Christina Cone and Andrew Doherty, who comprise Brooklyn-born, Nashville-bred indie pop duo Frances Cone, have molded their matrimony into a successful musical partnership. The cohesiveness paved the way on their 2013 debut album, Come Back, after which they began a five-year journey to hone the Frances Cone sound. Cone’s finesse for heartfelt lyricism and Doherty’s dexterous arrangements reconvene on culminating sophomore record Late Riser.
Cone sews a stripped-back sinking feeling into her powerful soprano voice as she loudly makes a statement on the aptly titled opener, “Wide Awake.” The song recalls the intro to Lorde’s “Ribs” with delicious electronic crescendos but quickly takes a left turn to a softer, slower and more demure acoustic arrangement.
The couple employs what has become its signature sound—a simple melody accentuated by choppy percussion and echoey harmonies. “Wide Awake” is bathed in rich synth and mellow guitar strumming, but still allows room for a languid beat.
Frances Cone must have thought the intro to “Wide Awake” was pretty close to perfection, because the duo used a similar melody on “Unraveling.” Keeping in fashion with the duo’s sedated mood and pace, the song embraces its harmonic potential. Cone’s and Doherty’s voices accentuate each other gorgeously through intricate vocal laying, going far beyond two-part harmonies. By spotlighting Cone’s higher pitch loud and center, and placing Doherty’s vocals echoing in the background, “Unraveling” ends up feeling like Ben Howard’s I Forget Where We Were.
The title track and “All For The Best” get a lot edgier and more powerful, both in soul and tempo. The former has Cone singing in a rasp absent elsewhere on the record.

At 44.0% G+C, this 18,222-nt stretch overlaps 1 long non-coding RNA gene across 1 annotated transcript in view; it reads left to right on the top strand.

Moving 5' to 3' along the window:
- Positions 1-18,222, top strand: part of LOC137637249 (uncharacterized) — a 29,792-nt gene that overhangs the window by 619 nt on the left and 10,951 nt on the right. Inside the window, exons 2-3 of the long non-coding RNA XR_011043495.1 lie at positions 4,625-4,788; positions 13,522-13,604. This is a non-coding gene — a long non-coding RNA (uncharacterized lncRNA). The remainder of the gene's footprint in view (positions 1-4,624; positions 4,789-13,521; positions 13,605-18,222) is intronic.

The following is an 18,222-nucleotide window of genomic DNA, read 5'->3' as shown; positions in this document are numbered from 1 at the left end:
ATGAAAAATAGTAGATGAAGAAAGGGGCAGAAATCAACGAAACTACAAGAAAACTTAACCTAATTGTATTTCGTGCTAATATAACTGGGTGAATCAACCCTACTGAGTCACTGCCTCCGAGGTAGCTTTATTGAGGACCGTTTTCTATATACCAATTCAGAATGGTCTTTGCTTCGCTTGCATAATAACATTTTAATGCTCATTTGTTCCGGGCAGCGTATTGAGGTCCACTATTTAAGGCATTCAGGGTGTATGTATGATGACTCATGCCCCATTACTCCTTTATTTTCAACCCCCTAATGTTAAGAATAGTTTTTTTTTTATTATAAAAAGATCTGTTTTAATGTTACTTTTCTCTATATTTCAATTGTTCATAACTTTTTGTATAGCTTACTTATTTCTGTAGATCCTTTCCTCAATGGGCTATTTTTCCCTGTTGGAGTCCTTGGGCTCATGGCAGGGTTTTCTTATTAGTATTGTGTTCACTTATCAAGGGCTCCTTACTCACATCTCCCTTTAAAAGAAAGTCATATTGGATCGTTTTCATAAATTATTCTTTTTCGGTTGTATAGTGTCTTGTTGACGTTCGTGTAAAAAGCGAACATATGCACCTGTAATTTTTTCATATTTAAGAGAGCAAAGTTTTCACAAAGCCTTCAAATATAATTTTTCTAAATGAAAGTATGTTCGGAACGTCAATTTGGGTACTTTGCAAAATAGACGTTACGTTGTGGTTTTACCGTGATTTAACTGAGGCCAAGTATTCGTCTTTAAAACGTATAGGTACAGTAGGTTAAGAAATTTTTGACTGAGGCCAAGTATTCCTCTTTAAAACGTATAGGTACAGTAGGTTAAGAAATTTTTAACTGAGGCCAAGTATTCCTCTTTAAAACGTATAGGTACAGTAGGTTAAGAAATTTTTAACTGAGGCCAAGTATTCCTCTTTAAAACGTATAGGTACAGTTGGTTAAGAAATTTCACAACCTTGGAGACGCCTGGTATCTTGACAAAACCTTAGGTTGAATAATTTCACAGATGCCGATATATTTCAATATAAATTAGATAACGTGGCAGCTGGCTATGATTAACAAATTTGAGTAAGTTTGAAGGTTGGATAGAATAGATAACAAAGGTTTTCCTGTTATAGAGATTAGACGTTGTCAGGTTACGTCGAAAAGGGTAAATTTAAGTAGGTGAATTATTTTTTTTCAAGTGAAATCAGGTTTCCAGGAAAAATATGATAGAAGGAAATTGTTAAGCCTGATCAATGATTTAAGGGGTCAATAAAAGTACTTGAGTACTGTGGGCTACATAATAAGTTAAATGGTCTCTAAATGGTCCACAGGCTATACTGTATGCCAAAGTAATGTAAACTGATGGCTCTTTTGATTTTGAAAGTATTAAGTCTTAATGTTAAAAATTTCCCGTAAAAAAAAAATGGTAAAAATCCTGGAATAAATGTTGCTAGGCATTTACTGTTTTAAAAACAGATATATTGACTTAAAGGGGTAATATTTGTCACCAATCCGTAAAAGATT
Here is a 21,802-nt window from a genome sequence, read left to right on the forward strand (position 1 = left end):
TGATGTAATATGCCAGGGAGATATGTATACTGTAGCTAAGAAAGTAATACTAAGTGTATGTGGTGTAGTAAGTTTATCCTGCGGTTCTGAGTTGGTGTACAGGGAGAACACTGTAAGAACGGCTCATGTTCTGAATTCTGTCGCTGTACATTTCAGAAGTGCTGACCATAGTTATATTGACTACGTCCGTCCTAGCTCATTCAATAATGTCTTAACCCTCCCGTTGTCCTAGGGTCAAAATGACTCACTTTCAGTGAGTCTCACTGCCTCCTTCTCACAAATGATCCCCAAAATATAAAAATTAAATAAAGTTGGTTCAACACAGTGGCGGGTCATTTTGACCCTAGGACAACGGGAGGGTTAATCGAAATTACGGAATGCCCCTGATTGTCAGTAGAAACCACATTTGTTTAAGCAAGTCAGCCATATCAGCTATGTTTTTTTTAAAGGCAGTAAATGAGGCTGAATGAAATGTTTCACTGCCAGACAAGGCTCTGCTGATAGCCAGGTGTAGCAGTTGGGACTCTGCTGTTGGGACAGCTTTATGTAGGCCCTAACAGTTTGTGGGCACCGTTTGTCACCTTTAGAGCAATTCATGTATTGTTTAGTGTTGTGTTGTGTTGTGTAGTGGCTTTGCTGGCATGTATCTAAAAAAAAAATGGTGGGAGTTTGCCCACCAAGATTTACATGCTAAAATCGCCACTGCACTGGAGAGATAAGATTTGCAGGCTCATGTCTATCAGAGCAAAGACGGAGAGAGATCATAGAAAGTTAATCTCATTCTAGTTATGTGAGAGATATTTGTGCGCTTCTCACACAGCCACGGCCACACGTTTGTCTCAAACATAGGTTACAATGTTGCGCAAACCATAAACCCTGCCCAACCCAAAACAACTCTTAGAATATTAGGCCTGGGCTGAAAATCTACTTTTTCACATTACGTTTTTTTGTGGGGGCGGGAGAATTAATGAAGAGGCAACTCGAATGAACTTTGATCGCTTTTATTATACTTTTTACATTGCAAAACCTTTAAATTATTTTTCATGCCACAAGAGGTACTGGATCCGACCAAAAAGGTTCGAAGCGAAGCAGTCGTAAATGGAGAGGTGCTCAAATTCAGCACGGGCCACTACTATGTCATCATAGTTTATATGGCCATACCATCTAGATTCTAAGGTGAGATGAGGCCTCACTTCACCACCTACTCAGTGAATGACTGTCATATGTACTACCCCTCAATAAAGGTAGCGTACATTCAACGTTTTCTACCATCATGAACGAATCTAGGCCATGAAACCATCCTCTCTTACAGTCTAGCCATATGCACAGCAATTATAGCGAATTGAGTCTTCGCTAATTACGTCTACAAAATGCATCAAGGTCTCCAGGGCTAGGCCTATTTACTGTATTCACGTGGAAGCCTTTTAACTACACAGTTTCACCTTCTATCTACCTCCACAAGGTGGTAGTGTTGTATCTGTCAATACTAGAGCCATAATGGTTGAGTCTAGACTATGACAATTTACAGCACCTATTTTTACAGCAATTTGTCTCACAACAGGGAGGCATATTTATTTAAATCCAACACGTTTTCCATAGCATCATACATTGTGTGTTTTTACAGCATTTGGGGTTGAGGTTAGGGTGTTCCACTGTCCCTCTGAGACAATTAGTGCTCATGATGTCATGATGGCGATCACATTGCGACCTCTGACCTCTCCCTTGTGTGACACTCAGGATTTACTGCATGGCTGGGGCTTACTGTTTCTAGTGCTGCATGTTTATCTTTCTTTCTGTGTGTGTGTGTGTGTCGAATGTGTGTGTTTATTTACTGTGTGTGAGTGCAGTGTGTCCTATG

Doherty’s rasp also sports a level of depth, adding a fusion of grunge and country that gradually finds its footing on a robust sultry bass line. On “All For The Best,” Frances Cone puts percussion reminiscent of ‘80s U2 to good use. This song’s change of scenery caters to a more grounded rock sound through resounding electric guitar and Doherty’s singing.
The latter half of Late Riser contains some summery folk gems, contrasting the more downcast first half. This allows cuts like “Arizona” to use the duo’s catchy melodies to carry their lyrical grace: “It was Arizona, the 17th/ The howl of knowing what’s underneath/ And I’m so sorry I couldn’t speak so sweet.” The band also brings in several fun upbeat guitar riffs that are paired with uptempo drumming. “Over Now” aims to keep up the same summery heartbeat with thumping electric guitar lines and whimsical storytelling. It’s soft-spoken but hopeful qualities recall the arrangements too The Head and the Heart or the Hunts.
All in all, Late Riser is a testament to where Frances Cone has come from. The duo ranges from bedroom pop to rustic rock. It’s an intriguing sequel.
Follow writer Vic Silva at Twitter.com/VicSilvaaaa.